Three ways to build a foundation for advanced healthcare technologies

Most providers keep IT staff’s busy with tasks that maintain existing infrastructure, limiting bandwidth needed to achieve digital transformation.

Cutting-edge technologies like deep machine learning, digital pathology, precision medicine and genomics are fueling some of the most exciting discussions in the healthcare industry.

However, in addition to these discussions, it’s also critical to talk about the digital foundation a healthcare organization has put in place and whether or not its IT staff is prepared to examine, adopt and support these advanced solutions.

To deliver sophisticated technologies like these requires the full focus and attention of a unique breed of IT specialists. And while these people may already be on an organization’s IT staff, if they’re bogged down with the daily operation of an infrastructure, the intellectual bandwidth needed to tackle the implementation and deployment of new clinical or research technologies simply won’t be available.

The solution isn’t adding more staff—it’s simply a matter of having the right roadmap.

Before an organization can succeed with advanced clinical or research technologies, it needs a digital foundation that makes strategic use of managed services, IT service management (ITSM) and the cloud to help it take those all-important next steps toward a more efficient, secure, digitally enabled future in which an IT staff and systems are prepared to implement the new technologies being developed and brought to market today.

The role of managed services
Let’s be honest—the 80/20 rule we’ve talked about for decades is still the norm. And in a resources-constrained environment where a healthcare IT team is spending 80 percent or more of its time monitoring events, implementing patches, overseeing backups, staying compliant and managing the service desk, real digital transformation just isn’t an option.

Healthcare CIOs simply must find a way to flip that 80/20 rule upside down, and the simplest and most cost-effective way to do that is through the use of managed services. In fact, in a recent survey of 890 CIOs around the world, one quarter said they already outsource most (more than 50 percent) of their IT to a trusted managed services provider.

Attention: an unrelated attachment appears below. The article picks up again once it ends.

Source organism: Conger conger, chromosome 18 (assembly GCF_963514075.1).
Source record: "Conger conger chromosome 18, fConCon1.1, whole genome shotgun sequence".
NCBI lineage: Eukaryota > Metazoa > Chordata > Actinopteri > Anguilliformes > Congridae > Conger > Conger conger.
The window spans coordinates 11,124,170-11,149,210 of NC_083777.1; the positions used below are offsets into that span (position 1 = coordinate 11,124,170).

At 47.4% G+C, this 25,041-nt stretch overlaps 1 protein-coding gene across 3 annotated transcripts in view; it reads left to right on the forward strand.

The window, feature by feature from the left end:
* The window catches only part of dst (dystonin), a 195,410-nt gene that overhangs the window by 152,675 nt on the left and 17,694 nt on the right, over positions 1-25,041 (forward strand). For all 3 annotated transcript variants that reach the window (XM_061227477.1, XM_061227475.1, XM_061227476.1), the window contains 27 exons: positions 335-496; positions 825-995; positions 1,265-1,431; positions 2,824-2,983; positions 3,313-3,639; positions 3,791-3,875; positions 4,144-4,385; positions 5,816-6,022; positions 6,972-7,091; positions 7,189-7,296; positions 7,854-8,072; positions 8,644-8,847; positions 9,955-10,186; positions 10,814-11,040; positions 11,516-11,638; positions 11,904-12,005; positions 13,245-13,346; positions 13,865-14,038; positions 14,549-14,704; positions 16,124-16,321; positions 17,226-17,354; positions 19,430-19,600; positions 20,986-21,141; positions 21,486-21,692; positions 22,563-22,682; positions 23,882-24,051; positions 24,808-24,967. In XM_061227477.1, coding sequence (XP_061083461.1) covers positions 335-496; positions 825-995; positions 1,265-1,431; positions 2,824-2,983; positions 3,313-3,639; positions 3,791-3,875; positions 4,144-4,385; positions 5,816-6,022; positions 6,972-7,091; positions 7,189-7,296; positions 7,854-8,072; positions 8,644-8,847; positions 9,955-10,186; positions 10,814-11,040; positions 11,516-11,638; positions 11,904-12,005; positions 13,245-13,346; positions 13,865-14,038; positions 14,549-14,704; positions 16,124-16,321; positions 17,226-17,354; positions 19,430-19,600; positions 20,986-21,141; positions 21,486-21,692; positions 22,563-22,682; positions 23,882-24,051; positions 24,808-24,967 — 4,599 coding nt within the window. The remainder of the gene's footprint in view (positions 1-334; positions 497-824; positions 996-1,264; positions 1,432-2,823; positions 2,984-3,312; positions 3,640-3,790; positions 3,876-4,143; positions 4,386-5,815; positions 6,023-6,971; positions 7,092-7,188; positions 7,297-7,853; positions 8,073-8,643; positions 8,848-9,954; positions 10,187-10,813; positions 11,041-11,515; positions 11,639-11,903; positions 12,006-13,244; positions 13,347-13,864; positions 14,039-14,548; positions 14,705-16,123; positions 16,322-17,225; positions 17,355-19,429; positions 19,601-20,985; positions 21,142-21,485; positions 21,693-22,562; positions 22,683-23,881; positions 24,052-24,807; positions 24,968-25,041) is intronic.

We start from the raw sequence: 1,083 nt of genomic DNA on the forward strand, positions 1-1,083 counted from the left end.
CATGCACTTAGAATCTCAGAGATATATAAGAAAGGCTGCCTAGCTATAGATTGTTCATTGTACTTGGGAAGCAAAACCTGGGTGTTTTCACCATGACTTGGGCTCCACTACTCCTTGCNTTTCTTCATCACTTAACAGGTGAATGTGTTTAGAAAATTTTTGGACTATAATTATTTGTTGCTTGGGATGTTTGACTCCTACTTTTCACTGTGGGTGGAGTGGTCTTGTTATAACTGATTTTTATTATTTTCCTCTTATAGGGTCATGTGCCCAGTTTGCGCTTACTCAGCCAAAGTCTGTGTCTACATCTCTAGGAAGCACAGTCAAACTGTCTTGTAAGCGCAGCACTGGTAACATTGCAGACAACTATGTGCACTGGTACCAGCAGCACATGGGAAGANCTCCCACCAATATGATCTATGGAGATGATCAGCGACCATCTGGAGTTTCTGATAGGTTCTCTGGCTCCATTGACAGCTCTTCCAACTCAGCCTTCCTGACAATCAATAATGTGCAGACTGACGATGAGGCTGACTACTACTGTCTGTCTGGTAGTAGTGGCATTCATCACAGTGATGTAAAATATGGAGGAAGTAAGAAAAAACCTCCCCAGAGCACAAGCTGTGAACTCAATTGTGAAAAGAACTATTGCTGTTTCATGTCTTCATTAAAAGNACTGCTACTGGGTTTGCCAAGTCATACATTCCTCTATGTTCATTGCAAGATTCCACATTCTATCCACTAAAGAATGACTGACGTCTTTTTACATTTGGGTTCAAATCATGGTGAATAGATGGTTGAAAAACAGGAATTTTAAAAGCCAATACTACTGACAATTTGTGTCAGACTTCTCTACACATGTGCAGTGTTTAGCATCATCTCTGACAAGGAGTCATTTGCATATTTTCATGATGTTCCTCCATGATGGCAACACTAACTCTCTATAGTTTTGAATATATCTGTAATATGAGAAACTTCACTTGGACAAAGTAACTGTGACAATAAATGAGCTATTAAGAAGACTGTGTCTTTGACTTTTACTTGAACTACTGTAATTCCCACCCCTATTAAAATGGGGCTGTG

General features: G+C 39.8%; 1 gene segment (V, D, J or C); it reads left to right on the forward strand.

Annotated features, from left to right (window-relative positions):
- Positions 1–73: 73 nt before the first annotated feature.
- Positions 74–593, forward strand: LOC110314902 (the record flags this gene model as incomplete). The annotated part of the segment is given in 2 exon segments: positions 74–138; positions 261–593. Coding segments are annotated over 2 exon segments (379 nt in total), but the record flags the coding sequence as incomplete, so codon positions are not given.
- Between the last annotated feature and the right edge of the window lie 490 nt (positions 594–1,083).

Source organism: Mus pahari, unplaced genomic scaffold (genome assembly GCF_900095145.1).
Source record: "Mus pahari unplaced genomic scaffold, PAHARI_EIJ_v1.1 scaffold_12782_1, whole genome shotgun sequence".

Automating with IT service management
At a time when CXOs and healthcare boards of directors are demanding “more, better, faster” from their IT departments, but budgets are not expanding commensurately, the right automation and ITSM strategies give HIT executives another important success-building option: Migrate what you can to the cloud, then automate what is kept in house so that neither IT nor clinicians spend unnecessary valuable time on maintenance and management of systems that could effectively run themselves.

Cloud solutions: A vital part of the plan
IT is no longer all about the infrastructure an organization owns and manages in house; instead, it’s about the quality of services it can efficiently and cost-effectively deliver to users throughout the organization. To provide a more agile IT experience, many healthcare CIOs have realized, requires a new operational and consumption model that relies on the cloud as a vital and viable part of the plan. And, now that security for cloud solutions has matured, the cloud can and should play a significant role in an organization’s digital transformation strategy.

Logicalis is offering a more in-depth look at the role cloud, ITSM and managed services can play in an organization’s digital future in a white paper entitled “Optimizing Every Healthcare IT Dollar” available to anyone registering for a meeting at HIMSS18.

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